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Sunday, September 29, 2013

The Cross and Black Coffee

Dude, I keep forgetting about ClipArt! #stockimages
I read an interesting blog post about Catholicism, suffering, and coffee from one of my favorite Catholic bloggers a long while ago. Essentially, to drink coffee black is to enjoy that which is not meant to be enjoyable. By way of analogy (and remember, analogies have limits), he parallels drinking coffee black and our worldview of suffering whereas the Church has a different view on suffering.

You can read the original blog post here:
Coffee When It Is Black by Marc Barnes, Bad Catholic

In life, sometimes we find ourselves in situations where we know we'll suffer and thus bear a cross,. And let me tell ya, I've had my share of crosses to bear throughout my life thus far.

But I suppose I'm at a point in my faith where I can handle some of the crosses I bear like I am able to handle drinking black coffee. I used to be like most other people and add cream and sugar to my coffee. I'm pretty sure the workers at McDonald's know my mantra of "one cream and one sugar" as I stop by some mornings on my way to work. Ever since reading Marc's take on drinking black coffee and suffering, I've switched to drinking coffee black.

Now I'm learning to enjoy taking up my crosses. Beforehand, I think I tried sweetening my bad situations with optimism or adding creamer by distracting myself from its bitter tastes. But I never fully embraced my suffering by willingly taking up my crosses. I think I've always taken them kicking and screaming or tried to making it easier on myself through my own devices. Or really, just not keeping in mind of the One who helps carry my crosses. I'm pretty sure He's a pro.

I got to thinking about all this more given some current circumstances in my life. I don't want to give details, but I'll just say that I know myself well enough now to foresee that I will undergo despair and suffering given my current circumstances or the circumstances that I will find myself in.

I have had my crosses in the past, I have crosses now, and I will have crosses in the future.

My take away from all this is that black coffee, as I drink it nearly every morning, is a physical reminder that I should be prepared to suffer. Life doesn't always feel good. Suffering becomes an acquired taste. I cannot handle my crosses on my own so I look towards the One who showed us what it looks like to embrace suffering. One of the lines towards the end of the movie, The Passion of the Christ, is when one of the other thieves sentenced to crucifixion with Jesus asks Him, "why do you embrace your cross?" to which Jesus doesn't really reply but looks upon the thief with eyes of mercy despite His unfathomable suffering from incredible stress, being scourged, having a crown of thorns hammered into His head, and now carrying and embracing the wood that will be the instrument of execution.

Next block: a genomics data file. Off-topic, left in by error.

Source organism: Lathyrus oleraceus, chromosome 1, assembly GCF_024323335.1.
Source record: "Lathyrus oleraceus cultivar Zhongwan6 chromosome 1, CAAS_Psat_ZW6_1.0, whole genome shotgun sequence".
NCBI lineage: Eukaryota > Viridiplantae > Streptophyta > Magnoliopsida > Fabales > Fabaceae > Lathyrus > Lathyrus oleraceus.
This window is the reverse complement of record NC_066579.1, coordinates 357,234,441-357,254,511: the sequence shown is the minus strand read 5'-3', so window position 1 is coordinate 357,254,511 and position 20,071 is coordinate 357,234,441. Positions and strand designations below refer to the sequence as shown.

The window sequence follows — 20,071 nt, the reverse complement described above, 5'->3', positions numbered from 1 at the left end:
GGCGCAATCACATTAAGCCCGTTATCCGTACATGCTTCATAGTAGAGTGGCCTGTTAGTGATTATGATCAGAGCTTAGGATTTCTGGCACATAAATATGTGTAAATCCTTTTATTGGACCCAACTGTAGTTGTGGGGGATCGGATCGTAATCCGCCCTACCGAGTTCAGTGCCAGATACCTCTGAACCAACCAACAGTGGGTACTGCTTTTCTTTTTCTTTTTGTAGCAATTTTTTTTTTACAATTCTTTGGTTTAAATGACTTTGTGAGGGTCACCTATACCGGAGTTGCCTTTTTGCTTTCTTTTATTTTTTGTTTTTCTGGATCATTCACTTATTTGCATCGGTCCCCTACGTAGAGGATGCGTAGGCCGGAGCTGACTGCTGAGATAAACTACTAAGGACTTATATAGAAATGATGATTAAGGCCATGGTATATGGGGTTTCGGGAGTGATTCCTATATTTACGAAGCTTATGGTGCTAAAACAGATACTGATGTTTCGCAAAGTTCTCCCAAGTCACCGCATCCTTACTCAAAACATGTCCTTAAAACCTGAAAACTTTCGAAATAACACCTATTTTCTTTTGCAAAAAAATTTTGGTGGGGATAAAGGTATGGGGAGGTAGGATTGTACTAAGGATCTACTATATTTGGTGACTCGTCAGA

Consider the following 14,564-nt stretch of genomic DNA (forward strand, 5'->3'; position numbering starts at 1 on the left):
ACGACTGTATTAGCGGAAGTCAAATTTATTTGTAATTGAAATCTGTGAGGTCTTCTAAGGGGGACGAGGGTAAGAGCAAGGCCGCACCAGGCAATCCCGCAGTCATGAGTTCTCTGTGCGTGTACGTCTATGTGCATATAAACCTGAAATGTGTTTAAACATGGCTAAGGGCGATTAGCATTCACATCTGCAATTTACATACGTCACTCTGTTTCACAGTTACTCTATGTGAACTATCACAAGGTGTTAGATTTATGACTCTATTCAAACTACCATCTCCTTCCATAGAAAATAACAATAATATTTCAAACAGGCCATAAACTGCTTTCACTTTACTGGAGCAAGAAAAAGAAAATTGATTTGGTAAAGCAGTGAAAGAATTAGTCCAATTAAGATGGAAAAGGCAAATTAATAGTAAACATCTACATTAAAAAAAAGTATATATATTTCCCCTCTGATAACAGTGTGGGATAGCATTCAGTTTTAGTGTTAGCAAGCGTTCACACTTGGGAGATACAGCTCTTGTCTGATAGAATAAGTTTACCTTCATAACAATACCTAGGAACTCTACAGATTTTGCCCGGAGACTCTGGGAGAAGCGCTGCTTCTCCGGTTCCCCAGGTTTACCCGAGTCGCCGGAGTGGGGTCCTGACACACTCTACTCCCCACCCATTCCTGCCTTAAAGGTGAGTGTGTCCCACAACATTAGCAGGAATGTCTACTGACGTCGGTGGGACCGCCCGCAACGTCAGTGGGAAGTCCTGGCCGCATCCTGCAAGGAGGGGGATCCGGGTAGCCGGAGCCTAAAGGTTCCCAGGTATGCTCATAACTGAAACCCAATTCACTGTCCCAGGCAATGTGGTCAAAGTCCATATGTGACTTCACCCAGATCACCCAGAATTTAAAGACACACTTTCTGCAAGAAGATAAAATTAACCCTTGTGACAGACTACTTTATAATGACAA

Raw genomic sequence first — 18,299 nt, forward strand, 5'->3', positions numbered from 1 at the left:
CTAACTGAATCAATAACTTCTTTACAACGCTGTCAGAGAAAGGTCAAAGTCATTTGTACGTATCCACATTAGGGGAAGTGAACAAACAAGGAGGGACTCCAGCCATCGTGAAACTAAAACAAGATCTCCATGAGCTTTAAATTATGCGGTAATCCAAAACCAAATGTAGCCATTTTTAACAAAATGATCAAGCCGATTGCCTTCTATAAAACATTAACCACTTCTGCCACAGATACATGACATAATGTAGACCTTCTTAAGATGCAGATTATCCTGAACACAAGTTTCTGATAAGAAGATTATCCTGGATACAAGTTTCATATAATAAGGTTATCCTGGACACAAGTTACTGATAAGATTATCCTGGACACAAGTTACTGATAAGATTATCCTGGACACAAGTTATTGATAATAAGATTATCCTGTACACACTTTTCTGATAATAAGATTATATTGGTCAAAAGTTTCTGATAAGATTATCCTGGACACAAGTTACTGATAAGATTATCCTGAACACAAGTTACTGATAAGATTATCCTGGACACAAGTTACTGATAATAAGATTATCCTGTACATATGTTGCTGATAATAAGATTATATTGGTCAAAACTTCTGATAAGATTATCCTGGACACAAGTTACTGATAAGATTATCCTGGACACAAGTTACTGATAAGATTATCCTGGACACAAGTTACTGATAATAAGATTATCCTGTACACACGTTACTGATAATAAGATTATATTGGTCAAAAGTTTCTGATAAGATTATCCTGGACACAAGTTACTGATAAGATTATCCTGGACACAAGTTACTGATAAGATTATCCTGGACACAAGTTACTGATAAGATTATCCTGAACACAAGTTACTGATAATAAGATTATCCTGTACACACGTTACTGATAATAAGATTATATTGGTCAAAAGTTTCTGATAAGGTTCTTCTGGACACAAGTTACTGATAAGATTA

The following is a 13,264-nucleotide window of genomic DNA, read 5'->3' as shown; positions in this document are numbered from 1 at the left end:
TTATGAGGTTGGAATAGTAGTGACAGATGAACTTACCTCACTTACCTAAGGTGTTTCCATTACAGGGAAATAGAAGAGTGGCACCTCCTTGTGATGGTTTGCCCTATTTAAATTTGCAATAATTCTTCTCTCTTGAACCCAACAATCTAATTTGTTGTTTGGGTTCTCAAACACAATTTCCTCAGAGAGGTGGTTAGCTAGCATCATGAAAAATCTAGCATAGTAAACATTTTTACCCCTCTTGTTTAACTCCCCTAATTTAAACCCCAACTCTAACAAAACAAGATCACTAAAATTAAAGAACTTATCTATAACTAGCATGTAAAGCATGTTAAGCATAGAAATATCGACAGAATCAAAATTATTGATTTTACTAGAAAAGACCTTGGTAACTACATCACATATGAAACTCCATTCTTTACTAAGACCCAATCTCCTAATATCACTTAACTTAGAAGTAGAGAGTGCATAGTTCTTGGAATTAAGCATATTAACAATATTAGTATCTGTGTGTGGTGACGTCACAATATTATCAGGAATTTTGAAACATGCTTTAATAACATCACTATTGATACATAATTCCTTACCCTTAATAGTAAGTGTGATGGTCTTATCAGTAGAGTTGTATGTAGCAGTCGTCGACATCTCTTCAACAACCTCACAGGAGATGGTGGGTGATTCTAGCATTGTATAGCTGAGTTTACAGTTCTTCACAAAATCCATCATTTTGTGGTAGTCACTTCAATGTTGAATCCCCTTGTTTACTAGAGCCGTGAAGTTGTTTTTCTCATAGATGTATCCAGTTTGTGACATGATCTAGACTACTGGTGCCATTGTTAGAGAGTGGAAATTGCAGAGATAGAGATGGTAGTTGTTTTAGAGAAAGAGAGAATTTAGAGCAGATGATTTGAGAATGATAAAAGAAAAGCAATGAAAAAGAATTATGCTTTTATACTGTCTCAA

It boggles the mind.

Yet! My suffering is not in vain because I know that, mysteriously, God allows suffering to bring about a greater good, and in the most definitive and exemplary event how He does this through His Passion and Death. Yet, He rises, and Death's sting has no power nor victory. We suffer on this earth in joyful hope that He will come again! O, how rich and deep!

But, in the meantime, as much as I don't want to, I need to embrace my crosses in aspiring imitation of His embrace of His cross that one Good Friday. Because it is worth the end.

No cream, no sugar. Challenge accepted.
- JD

This blog post was originally written over a year ago. And maybe I don't keep good track of my draft blog posts. And thus I've edited this post since then.

Sunday, September 22, 2013

Not A Review on Elysium

The other weekend, I had the opportunity to go watch Elysium after much deliberation about what movie to go see with my parents.  Apparently we chose the wrong time of summer to go watch a movie because not a lot of blockbuster hits are out right now? And my parents weren't at all interested in watching Disney's Planes, much to my dismay as an aerospace engineering nerd.

Elysium tells the story of one man's desire to go to Elysium, which is a  futuristic, space habitat orbiting the Earth.  The setting of the story is in the far future, year 2154, where the poor and less fortunate live on Earth, and the rich and privileged live on Elysium.  To further emphasize that difference in wealth and living, the citizens of Elysium have access to wondrous technology, and guard it very closely. They live a luxurious, comfortable life whereas the people on Earth live a rougher life without access to the most advanced technology. And I'll leave it at that so as not to spoil the story.